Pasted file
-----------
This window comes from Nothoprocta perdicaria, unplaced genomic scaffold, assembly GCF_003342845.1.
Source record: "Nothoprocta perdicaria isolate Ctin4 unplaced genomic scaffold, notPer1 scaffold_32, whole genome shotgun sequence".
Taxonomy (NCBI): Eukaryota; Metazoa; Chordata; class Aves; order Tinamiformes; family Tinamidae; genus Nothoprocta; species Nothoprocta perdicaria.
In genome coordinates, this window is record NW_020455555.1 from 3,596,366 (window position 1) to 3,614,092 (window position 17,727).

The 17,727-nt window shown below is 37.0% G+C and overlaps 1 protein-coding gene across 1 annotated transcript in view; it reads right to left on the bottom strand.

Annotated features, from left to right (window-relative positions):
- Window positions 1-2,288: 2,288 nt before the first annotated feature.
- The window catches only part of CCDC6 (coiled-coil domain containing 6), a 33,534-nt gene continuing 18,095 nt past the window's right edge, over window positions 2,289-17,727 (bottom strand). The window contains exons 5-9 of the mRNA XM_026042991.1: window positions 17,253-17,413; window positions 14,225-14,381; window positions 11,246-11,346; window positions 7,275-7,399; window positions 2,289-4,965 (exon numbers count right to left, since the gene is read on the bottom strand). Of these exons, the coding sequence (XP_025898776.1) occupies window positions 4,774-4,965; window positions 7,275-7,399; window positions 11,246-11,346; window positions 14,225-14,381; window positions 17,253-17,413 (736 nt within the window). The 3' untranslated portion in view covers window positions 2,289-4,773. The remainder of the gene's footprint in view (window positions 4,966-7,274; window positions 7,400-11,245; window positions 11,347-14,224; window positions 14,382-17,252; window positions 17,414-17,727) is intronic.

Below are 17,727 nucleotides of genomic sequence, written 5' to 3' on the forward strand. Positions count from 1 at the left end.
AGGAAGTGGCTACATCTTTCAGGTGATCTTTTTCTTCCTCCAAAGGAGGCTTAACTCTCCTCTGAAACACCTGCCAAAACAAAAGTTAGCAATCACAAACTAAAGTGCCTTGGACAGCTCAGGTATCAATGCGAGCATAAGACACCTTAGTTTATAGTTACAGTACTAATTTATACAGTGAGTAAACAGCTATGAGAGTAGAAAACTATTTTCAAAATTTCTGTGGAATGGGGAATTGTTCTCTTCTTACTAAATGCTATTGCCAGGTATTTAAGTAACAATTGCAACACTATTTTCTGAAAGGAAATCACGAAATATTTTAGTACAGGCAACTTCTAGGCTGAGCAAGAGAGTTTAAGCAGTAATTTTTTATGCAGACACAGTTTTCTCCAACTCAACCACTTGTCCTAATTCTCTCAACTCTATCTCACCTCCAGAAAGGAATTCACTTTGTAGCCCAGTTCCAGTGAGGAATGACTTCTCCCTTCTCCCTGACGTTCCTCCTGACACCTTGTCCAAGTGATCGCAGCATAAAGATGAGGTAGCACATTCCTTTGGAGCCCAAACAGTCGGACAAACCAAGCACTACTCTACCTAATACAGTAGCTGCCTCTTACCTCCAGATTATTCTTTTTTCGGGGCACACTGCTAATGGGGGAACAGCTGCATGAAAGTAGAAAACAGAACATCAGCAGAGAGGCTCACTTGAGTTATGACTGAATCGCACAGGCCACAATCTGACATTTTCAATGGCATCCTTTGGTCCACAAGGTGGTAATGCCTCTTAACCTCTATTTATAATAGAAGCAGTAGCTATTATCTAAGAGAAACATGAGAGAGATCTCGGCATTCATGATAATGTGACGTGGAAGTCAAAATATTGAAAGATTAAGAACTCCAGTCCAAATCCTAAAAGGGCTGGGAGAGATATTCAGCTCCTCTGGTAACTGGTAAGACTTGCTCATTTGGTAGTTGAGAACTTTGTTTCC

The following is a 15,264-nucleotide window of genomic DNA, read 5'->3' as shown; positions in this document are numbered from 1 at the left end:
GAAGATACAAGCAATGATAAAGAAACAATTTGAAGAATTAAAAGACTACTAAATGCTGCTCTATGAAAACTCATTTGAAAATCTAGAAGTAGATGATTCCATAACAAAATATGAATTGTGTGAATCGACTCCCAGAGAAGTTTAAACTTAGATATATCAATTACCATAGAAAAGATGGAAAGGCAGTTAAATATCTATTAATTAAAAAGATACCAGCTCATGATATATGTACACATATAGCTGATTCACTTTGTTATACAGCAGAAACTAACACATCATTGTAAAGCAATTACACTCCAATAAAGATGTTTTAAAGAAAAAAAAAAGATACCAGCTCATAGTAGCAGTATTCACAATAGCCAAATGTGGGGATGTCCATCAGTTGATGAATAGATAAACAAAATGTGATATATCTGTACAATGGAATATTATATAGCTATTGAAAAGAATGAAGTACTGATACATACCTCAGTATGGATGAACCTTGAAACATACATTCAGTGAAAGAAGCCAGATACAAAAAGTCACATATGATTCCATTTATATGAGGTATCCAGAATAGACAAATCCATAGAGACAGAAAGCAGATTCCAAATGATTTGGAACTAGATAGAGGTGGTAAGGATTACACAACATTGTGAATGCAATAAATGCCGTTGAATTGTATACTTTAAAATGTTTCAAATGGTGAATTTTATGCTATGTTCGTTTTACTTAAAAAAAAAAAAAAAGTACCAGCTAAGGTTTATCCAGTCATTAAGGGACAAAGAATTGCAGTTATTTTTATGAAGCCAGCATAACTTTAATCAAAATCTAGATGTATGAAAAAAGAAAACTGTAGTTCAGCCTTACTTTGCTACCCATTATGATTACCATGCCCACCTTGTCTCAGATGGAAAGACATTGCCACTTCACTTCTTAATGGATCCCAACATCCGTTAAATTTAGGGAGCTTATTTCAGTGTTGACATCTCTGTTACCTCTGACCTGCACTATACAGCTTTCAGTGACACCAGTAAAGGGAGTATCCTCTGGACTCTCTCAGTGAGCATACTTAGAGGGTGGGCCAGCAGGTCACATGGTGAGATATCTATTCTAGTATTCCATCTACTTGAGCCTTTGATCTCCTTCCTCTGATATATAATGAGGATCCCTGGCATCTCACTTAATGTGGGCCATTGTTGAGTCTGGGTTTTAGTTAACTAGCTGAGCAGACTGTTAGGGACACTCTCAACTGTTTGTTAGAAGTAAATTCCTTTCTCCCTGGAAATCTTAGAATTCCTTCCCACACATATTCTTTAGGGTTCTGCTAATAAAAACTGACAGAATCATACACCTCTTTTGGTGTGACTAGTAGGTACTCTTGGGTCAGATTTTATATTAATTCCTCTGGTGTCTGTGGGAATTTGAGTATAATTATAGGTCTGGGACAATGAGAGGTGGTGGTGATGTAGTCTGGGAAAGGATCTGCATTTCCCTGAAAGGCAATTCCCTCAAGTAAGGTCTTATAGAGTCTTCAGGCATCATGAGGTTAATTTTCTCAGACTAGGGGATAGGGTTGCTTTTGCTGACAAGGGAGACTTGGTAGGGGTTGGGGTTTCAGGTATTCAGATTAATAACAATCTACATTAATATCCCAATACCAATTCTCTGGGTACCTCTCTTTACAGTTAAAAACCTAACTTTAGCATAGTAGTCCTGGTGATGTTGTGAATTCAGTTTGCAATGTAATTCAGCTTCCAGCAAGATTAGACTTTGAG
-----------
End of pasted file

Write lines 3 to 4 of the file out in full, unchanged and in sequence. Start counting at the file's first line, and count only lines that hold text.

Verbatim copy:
Taxonomy (NCBI): Eukaryota; Metazoa; Chordata; class Aves; order Tinamiformes; family Tinamidae; genus Nothoprocta; species Nothoprocta perdicaria.
In genome coordinates, this window is record NW_020455555.1 from 3,596,366 (window position 1) to 3,614,092 (window position 17,727).